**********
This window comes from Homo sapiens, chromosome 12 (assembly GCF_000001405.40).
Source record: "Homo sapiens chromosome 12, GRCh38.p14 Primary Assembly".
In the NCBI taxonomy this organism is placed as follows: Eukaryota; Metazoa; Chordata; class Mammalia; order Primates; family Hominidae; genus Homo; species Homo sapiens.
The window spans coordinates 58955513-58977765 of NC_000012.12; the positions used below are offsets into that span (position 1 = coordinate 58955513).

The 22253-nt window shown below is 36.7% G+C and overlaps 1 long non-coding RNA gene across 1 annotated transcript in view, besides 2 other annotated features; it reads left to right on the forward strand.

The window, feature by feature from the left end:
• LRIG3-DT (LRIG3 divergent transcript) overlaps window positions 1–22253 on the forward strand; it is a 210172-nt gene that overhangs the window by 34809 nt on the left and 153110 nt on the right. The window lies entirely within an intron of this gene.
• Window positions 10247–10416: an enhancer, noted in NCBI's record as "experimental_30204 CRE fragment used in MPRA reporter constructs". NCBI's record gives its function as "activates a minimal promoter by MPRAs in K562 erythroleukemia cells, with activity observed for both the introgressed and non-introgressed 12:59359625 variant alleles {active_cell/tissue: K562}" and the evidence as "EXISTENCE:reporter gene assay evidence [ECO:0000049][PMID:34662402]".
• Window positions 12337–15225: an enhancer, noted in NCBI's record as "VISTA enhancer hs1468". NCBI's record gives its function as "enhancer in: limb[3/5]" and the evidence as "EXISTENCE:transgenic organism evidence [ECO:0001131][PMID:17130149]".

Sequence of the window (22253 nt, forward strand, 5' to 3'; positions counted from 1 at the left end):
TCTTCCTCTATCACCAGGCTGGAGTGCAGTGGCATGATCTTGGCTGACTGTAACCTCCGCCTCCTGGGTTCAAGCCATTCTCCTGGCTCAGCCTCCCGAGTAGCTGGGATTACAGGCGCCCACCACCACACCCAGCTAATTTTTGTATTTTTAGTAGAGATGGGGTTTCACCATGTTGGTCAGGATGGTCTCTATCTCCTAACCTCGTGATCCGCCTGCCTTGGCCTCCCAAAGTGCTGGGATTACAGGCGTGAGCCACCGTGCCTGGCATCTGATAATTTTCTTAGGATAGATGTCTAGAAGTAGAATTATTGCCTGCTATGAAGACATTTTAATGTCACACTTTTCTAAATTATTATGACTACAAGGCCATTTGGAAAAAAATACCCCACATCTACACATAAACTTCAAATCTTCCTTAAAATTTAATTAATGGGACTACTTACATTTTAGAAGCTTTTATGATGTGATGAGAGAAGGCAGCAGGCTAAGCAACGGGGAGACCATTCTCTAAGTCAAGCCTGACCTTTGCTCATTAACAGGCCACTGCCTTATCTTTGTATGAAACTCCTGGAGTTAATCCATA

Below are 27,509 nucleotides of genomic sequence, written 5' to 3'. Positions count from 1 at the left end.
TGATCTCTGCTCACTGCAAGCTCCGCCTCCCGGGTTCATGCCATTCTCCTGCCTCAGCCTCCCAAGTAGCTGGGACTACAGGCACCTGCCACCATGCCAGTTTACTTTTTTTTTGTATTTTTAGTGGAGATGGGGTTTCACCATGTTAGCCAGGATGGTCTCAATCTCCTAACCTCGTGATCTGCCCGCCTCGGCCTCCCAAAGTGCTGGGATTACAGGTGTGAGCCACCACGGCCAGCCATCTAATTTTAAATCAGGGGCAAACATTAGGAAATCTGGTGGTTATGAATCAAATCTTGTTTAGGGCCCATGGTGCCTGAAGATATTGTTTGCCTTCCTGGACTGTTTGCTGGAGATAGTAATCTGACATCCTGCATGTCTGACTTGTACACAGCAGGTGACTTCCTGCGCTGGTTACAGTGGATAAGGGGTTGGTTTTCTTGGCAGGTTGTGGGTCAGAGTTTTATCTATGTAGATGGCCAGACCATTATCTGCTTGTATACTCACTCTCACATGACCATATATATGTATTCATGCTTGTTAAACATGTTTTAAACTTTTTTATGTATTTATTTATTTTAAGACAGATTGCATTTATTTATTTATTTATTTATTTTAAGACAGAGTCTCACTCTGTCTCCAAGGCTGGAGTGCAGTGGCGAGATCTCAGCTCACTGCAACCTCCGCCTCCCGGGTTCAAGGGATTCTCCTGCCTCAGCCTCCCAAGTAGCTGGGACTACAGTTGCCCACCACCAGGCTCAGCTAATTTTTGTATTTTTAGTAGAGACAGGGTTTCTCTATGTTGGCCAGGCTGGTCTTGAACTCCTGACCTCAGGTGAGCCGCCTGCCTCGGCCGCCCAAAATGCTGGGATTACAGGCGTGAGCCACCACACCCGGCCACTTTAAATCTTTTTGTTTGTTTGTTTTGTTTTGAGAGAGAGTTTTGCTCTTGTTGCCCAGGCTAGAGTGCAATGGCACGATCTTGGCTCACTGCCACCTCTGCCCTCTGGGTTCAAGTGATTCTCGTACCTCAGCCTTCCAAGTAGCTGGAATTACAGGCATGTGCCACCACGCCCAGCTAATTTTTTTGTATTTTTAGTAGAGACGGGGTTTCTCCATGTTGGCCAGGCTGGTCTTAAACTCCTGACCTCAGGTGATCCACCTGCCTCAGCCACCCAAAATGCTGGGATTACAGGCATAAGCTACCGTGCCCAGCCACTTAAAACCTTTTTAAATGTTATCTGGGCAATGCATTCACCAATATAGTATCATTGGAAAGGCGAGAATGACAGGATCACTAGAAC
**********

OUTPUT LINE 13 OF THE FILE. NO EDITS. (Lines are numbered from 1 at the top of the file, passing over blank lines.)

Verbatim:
TGATCTCTGCTCACTGCAAGCTCCGCCTCCCGGGTTCATGCCATTCTCCTGCCTCAGCCTCCCAAGTAGCTGGGACTACAGGCACCTGCCACCATGCCAGTTTACTTTTTTTTTGTATTTTTAGTGGAGATGGGGTTTCACCATGTTAGCCAGGATGGTCTCAATCTCCTAACCTCGTGATCTGCCCGCCTCGGCCTCCCAAAGTGCTGGGATTACAGGTGTGAGCCACCACGGCCAGCCATCTAATTTTAAATCAGGGGCAAACATTAGGAAATCTGGTGGTTATGAATCAAATCTTGTTTAGGGCCCATGGTGCCTGAAGATATTGTTTGCCTTCCTGGACTGTTTGCTGGAGATAGTAATCTGACATCCTGCATGTCTGACTTGTACACAGCAGGTGACTTCCTGCGCTGGTTACAGTGGATAAGGGGTTGGTTTTCTTGGCAGGTTGTGGGTCAGAGTTTTATCTATGTAGATGGCCAGACCATTATCTGCTTGTATACTCACTCTCACATGACCATATATATGTATTCATGCTTGTTAAACATGTTTTAAACTTTTTTATGTATTTATTTATTTTAAGACAGATTGCATTTATTTATTTATTTATTTATTTTAAGACAGAGTCTCACTCTGTCTCCAAGGCTGGAGTGCAGTGGCGAGATCTCAGCTCACTGCAACCTCCGCCTCCCGGGTTCAAGGGATTCTCCTGCCTCAGCCTCCCAAGTAGCTGGGACTACAGTTGCCCACCACCAGGCTCAGCTAATTTTTGTATTTTTAGTAGAGACAGGGTTTCTCTATGTTGGCCAGGCTGGTCTTGAACTCCTGACCTCAGGTGAGCCGCCTGCCTCGGCCGCCCAAAATGCTGGGATTACAGGCGTGAGCCACCACACCCGGCCACTTTAAATCTTTTTGTTTGTTTGTTTTGTTTTGAGAGAGAGTTTTGCTCTTGTTGCCCAGGCTAGAGTGCAATGGCACGATCTTGGCTCACTGCCACCTCTGCCCTCTGGGTTCAAGTGATTCTCGTACCTCAGCCTTCCAAGTAGCTGGAATTACAGGCATGTGCCACCACGCCCAGCTAATTTTTTTGTATTTTTAGTAGAGACGGGGTTTCTCCATGTTGGCCAGGCTGGTCTTAAACTCCTGACCTCAGGTGATCCACCTGCCTCAGCCACCCAAAATGCTGGGATTACAGGCATAAGCTACCGTGCCCAGCCACTTAAAACCTTTTTAAATGTTATCTGGGCAATGCATTCACCAATATAGTATCATTGGAAAGGCGAGAATGACAGGATCACTAGAAC